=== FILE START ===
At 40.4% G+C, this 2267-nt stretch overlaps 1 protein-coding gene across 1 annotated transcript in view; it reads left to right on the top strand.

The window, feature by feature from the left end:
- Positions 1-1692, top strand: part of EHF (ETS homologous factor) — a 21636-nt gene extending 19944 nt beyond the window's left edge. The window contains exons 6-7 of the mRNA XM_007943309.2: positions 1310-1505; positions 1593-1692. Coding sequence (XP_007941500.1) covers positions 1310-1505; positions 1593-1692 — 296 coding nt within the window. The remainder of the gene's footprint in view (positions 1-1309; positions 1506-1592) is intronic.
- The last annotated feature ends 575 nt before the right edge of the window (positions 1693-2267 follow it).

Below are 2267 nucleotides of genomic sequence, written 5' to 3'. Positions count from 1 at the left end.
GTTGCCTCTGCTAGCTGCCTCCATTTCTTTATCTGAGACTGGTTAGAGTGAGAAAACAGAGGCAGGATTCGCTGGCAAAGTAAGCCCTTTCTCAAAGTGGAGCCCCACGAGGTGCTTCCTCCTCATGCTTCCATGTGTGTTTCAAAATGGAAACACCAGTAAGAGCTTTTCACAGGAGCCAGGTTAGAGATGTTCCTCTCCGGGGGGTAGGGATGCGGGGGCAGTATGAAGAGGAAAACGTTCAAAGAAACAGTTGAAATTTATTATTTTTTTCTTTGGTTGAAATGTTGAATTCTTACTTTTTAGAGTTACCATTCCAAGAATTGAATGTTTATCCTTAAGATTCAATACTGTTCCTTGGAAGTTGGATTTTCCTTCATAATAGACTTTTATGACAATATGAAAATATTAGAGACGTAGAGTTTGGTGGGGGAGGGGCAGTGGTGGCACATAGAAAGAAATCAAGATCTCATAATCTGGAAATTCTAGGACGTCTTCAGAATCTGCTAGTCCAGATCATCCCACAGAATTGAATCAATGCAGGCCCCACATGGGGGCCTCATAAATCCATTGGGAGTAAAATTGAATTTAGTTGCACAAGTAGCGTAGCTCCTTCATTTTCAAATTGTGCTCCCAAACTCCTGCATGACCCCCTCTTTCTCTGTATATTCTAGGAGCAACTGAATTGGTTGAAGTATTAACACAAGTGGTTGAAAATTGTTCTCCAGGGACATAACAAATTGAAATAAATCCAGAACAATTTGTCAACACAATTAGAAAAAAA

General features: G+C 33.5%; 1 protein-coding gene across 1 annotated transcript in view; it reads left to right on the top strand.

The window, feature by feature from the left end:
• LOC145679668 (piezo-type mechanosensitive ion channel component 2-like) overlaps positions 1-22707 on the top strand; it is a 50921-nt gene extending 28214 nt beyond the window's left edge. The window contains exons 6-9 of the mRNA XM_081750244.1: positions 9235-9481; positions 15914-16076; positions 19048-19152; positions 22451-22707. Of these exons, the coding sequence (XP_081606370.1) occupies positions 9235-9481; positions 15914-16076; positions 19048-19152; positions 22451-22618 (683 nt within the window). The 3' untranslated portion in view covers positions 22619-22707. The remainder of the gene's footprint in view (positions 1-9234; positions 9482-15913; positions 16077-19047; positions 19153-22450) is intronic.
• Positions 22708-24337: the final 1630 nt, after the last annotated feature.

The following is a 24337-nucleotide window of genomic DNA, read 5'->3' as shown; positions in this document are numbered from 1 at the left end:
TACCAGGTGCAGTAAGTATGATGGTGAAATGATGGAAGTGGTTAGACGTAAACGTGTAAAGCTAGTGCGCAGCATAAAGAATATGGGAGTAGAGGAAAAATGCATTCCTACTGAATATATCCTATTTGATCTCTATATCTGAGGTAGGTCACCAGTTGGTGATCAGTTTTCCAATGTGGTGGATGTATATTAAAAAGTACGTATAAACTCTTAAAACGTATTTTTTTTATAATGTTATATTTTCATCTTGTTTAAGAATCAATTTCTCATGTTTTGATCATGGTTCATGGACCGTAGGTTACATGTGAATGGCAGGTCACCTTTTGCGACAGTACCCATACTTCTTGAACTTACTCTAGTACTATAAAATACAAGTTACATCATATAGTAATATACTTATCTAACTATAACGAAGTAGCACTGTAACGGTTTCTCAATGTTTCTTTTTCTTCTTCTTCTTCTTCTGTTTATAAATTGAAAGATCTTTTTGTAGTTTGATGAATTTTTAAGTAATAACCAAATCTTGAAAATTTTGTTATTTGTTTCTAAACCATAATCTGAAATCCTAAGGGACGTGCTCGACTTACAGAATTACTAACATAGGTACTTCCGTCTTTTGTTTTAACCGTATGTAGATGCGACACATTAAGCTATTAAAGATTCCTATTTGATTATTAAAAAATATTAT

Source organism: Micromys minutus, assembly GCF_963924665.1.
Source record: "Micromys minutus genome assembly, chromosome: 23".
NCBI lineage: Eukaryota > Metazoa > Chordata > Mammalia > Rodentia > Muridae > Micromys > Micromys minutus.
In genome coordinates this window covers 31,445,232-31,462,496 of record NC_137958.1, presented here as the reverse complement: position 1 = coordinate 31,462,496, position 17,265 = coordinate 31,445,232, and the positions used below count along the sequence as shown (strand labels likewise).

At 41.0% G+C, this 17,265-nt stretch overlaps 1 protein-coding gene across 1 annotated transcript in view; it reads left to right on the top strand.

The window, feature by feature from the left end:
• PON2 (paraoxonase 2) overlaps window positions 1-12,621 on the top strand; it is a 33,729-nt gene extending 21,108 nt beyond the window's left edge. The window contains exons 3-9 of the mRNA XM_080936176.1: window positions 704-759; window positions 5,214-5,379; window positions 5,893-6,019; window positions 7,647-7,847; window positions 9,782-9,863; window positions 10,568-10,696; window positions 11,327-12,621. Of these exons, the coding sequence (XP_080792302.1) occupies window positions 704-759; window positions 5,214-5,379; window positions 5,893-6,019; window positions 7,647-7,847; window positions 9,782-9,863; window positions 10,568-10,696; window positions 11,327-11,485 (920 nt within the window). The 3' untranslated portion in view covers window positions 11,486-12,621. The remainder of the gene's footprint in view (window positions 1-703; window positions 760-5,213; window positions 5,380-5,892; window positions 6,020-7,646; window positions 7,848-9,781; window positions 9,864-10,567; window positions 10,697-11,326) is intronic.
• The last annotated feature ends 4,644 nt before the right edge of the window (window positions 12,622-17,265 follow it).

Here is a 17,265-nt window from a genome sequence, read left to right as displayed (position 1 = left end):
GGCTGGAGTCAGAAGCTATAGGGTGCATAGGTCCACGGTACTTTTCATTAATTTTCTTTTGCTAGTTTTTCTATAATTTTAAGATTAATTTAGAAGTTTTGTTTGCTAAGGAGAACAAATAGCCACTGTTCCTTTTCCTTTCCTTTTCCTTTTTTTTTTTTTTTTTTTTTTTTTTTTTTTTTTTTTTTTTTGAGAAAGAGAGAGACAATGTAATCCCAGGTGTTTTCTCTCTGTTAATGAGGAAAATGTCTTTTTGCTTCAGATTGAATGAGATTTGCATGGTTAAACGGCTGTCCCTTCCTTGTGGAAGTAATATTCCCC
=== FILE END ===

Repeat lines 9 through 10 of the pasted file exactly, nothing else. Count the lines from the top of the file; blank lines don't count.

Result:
• LOC145679668 (piezo-type mechanosensitive ion channel component 2-like) overlaps positions 1-22707 on the top strand; it is a 50921-nt gene extending 28214 nt beyond the window's left edge. The window contains exons 6-9 of the mRNA XM_081750244.1: positions 9235-9481; positions 15914-16076; positions 19048-19152; positions 22451-22707. Of these exons, the coding sequence (XP_081606370.1) occupies positions 9235-9481; positions 15914-16076; positions 19048-19152; positions 22451-22618 (683 nt within the window). The 3' untranslated portion in view covers positions 22619-22707. The remainder of the gene's footprint in view (positions 1-9234; positions 9482-15913; positions 16077-19047; positions 19153-22450) is intronic.
• Positions 22708-24337: the final 1630 nt, after the last annotated feature.